If one were to take an Emersonian approach to the quantumization of both domestic and international political forces, one would be prompted to use Eastern derivatives or ingredients to establish the basic principles and operation of world order as reflecting the nature of the cosmos, which is the entity used by Eastern pantheistic political thought, i.e. Ibn Arabi and Spinoza, as a manifestation of these fundamental forces. The four principles or fundamental forces behind world order when quantumized can be described as such through slight use of Quranic terminology:

  1. “Haqq” – Includes the notions of peace, human rights as preserved by the crystallization of international law, and most importantly the pursuit of what is known as “truth”, which in essence can be known only through the acquisition of divine knowledge. As the American philosopher John Dewey once wrote: “Quest for complete certainty can be fulfilled in pure knowing alone. Such is the verdict of our most enduring philosophic tradition.” It is also worth mentioning that John Stuart Mill, in his explanation of utilitarianism, mentions the attainment of justice in the form of honoring people’s rights as the main source of happiness.
  2. “Hubb” – Includes characteristics like compassion, generosity, and kindness. Robert Pastor, a professor of mine who was the deputy national security adviser to former US President Jimmy Carter, instructed his students that the first step towards engaging with the rest of the world is by putting yourself in the other party’s shoes. According to Professor Cornel West, much of the social turbulence inside of the United States and around the globe is the result of what he called a “love deficit”.
  3. “Sabr” – According to Islamic tradition, “sabr” – which in strategic political terms can be translated into “strategic patience” (something that the United States lacks at this moment) is the lowest spiritual station and thus can be equated to what is known as the “weak force” that Planck proposed. The Chinese use the term “Ren” to describe patience, synonymous for forbearance. “Sabr” is an umbrella term for a number of virtues, amongst them being mercy and moderation.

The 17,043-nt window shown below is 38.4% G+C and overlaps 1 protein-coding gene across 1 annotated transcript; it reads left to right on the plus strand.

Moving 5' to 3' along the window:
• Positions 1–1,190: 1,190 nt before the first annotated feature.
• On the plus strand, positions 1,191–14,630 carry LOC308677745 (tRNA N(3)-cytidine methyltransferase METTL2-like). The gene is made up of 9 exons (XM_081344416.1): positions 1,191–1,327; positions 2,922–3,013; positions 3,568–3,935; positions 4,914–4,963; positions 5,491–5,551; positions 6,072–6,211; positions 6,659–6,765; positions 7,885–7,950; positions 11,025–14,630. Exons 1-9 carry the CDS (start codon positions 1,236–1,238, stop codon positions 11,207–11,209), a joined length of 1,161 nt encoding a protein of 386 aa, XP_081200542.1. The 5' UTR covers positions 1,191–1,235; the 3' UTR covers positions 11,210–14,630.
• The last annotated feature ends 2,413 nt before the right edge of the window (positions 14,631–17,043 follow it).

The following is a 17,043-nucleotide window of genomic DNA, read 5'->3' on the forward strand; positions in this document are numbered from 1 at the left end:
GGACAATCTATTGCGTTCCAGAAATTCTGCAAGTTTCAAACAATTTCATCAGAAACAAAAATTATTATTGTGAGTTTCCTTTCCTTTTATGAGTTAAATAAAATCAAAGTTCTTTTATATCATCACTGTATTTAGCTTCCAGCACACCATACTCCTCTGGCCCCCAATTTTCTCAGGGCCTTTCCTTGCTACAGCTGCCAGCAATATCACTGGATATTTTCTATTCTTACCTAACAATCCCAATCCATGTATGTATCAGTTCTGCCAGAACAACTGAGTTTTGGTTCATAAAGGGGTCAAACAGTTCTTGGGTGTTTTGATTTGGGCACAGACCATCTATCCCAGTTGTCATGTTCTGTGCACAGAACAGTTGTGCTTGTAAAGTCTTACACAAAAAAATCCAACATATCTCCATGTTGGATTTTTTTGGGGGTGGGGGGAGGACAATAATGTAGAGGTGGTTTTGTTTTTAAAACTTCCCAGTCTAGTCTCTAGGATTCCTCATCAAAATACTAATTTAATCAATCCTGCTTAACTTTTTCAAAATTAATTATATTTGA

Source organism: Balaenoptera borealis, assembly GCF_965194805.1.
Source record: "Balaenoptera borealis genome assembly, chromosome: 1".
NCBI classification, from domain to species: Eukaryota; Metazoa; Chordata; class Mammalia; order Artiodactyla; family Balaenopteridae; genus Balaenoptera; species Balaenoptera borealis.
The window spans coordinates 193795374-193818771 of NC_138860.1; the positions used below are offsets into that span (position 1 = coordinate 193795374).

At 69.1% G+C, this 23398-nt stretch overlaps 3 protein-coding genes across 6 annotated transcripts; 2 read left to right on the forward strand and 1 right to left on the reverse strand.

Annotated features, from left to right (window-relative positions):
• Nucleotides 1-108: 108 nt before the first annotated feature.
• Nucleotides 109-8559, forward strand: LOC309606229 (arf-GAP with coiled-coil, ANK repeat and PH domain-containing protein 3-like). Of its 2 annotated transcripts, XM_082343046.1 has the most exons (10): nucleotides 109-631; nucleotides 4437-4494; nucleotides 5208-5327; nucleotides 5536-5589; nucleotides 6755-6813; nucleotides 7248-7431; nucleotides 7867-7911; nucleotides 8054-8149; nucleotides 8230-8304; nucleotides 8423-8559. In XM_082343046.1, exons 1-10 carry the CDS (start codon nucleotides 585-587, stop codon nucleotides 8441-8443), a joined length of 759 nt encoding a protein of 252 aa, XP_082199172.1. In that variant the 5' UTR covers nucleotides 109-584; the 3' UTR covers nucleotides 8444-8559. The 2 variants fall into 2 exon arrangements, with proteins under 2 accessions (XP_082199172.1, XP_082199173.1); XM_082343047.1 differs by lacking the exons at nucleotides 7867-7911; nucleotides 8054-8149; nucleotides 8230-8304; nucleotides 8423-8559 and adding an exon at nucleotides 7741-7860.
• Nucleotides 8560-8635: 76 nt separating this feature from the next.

4. “Ibadah” – The closest thing that can be equated to Einstein’s gravity, and maintains the paradox between the energy field and what is grounded. “Ibadah” literally translates into both “worship” and “service”, humbling oneself before a higher power or authority, and are essentially actions that are preceded by other actions such as prayer, the elimination of the ego by virtue of the dissolution of worldly attachments, selflessness, and service to a divine power primarily by serving humanity.

It is important to note that even the slightest deviation from these four principles or forces on the part of mankind will throw the order of the cosmos off an even keel and into anarchy, chaos, and disorder, and traditionally anarchy has been perceived as the nature of the international system in realist international relations theory.

            In stark contrast to the quantum forces of an idealist or Hegelian outlook on the course of world political history is none other than the philosophy known as “historical materialism.” Marx and Lenin are given immense credit for developing historical materialism, but the philosophy long predates both of them, as Gunder Frank argues, because of the fact that world history is “human-centric” rather than “Eurocentric”. A view of history that is human-centric, based on what can be deduced from Gunder Frank, would not dole out the credit to Marx and Lenin that has been given to the pair by the historical materialist camp that is Eurocentric.